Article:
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Luchen et al., J Plant Pathol Microbiol 2018, 9:10
DOI: 10.4172/2157-7471.1000456
Journal of
Plant Pathology & Microbiology
ISSN: 2157-7471
Research Article Open Access
Volume 9 • Issue 10 • 1000456
J Plant Pathol Microbiol, an open access journal
ISSN: 2157-7471
Keywords: Arenosols; Climate-change; Cultivars; Vigna unguiculata;
Cowpea, Bio-inoculants; Fertilizer; Bradyrhizobium; Yield
ere is a general notion that the Kavango region could be the
“Breadbasket” of Namibia if the elds in the area could be productive
[1]. is belief is met with challenges due to the harsh climate and the
Kalahari sands (arenosols) that dominate most of the area. Terminalia
sericea species are dominant in this area and these trees have been known
to be an indication of poor sandy soils in an area [2]. e constraints
that aect agriculture in e Kavango are the same ones that aect most
of the Northern areas of Namibia [1], with poor nutrition status and
water retention of the soil, a variable climate and a far distance from
the market being the major ones. People’s main source of livelihood in
these area is small scale farming [3] despite the poor crop production
capacity of the porous soils, hence the need to intervene and study how
crops that are widely grown in these regions with harsh conditions can
be improved so as to contribute in increasing the fertility of the soils.
As the world’s population is on the verge of a dramatic increase that
will threaten food security, there is an important need of looking for
a long-term food security solution by selection of crops with that are
highly nutritious and are high-yielding [4]. erefore, plant breeders
and scientists at large are looking for a crop that can be enhanced or
is already adapted to the foreseeable biotic and abiotic environmental
changes [4]. With Southern Africa having the highest population of
undernourished people in the world [4], cowpea, which is one of the
major grain legumes in the region [5], is favourable to be explored to
prepare for this threatened food security. Legumes such as cowpea are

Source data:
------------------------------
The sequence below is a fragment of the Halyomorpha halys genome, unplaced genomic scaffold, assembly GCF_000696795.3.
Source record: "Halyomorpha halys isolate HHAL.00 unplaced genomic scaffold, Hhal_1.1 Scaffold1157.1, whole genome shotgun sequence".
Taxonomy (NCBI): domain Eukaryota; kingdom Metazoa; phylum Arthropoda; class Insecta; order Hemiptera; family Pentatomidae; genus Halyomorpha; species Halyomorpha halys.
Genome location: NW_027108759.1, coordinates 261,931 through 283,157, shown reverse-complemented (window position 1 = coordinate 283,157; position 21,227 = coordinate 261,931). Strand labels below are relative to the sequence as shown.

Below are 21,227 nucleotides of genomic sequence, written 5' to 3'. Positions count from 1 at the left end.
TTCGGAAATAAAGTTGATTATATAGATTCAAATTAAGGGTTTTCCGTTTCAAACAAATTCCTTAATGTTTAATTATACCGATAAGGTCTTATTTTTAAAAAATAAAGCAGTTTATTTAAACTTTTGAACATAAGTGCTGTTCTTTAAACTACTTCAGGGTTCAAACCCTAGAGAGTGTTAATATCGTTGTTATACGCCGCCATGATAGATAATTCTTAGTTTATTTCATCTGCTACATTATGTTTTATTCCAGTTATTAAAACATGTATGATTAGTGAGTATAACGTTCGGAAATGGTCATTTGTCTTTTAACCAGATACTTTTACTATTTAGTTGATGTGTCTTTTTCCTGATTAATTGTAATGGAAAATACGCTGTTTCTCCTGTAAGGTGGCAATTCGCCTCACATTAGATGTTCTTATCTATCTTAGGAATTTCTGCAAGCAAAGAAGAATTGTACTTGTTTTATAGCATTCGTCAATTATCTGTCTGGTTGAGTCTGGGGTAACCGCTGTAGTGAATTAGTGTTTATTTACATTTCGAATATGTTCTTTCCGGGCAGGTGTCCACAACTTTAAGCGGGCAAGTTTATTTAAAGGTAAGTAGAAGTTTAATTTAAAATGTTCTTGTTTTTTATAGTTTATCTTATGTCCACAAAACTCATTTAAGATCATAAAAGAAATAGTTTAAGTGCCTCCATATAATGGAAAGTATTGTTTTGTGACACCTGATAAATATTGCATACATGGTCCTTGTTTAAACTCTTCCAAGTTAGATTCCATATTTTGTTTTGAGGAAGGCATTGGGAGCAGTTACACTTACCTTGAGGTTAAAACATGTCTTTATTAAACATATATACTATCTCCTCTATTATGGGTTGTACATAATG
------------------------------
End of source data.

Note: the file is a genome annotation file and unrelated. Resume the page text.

known to be raw materials that are important in the balancing of the
human diet due them being able to provide high proteins, vitamins,
minerals and an important source of carbohydrates according to
Kiim et al. [6]. ey have been known to have multiple physiological
eects such as the prevention of metabolic diseases like colon cancer
and diabetics and also in the reduction of blood and glucose levels
[7]. Vigna unguiculata has been reported to have a high amount of
organic matter and generally multiuse properties hence its use by
farmers as fodder to feed their animals [8]. Pennisetum glaucum (locally
known as mahangu), which is one of Namibia’s staple foods, is widely
cultivated in the Kavango region. ere have been reports of mahangu
yields in the area being lower than they were about 30 years ago [1]
due to decreasing soil fertility, therefore an urgent need to intervene is
required. Despite legumes having to be known to be of wide occurrence
during traditionally set cropping settings, they are also deliberately used
to manage the soil fertility by most small scale subsistence farmers [9].
Legumes do this by xing atmospheric nitrogen into ammonia by the
help of the nitrogenase enzyme and also by their incorporation into
cereal based cropping systems which result into them increasing the
soil fertility as was demonstrated by Zahran [10]. Nitrogen xation is
an important process for life forms on earth, biological processes such
as the use of legumes, x about 60% of the world’s nitrogen [10]. us,
this process is a major source of nitrogen into soils especially for arid
environments [11]. for example states that nitrogen xation by rhizobia
on soy bean production in Brazil results in an estimated save of about
US$ 10 billion annually instead of the use of chemical fertilizer, this is by
using Bradyrhizobium as a bio-inoculant. e outcome of this study will
be signicant in providing the subsistence farmers with bio-inoculants
that are able to eectively x biological nitrogen when in symbiosis with
cowpea under a climate of low rainfall. is will in turn increase prots
and crop productivity at large as less money will be spent on chemicals
in trying to enrich the poor soils in the regions and Namibia at large.
Materials and Methods
e study was conducted by obtaining cowpea cultivars from
Deutsche Gesellscha für Internationale Zusammenarbeit (GIZ),
these were namely (Figure 1) Nakare (Na), Lutembwe (Lu), I2, Bira
(Bi), Shindimba (Shi), and Silwana (Si) respectively. Cowpea strains
Evaluating the Yield Response to Bio-Inoculants of
Vigna unguiculata
the Kavango Region in Namibia
Charlie Chaluma Luchen1, Jean-Damascene Uzabikiriho1, Percy M Chimwamurombe2* and Barbara Reinhold-Hurek3
1Department of Biological Sciences, University of Namibia, Namibia
2School of Natural and Applied Health Sciences, Namibian Universities of Science and Technology, Namibia
3Faculty of Biology, Laboratory for General Microbiology, University of Bremen, Germany
The Kavango region (Northern part of Namibia) were the study was carried out, is extensively involved in
agriculture and is also known to be dominated by the sandy aerosols soils. The bad soils in the region, which have
poor nutrients and water holding capacity, combined with a fast rate of climate change in the region has contributed
in the reduction in yield of most crops grown in the area. The main aim of the study was to determine cowpeas
response to bio-inoculants by assessing yield of the pulse. Six different cultivars of Vigna unguiculata (Cow pea)
were evaluated for their response to bio-inoculants. These cultivars were subjected to 3 different treatments. One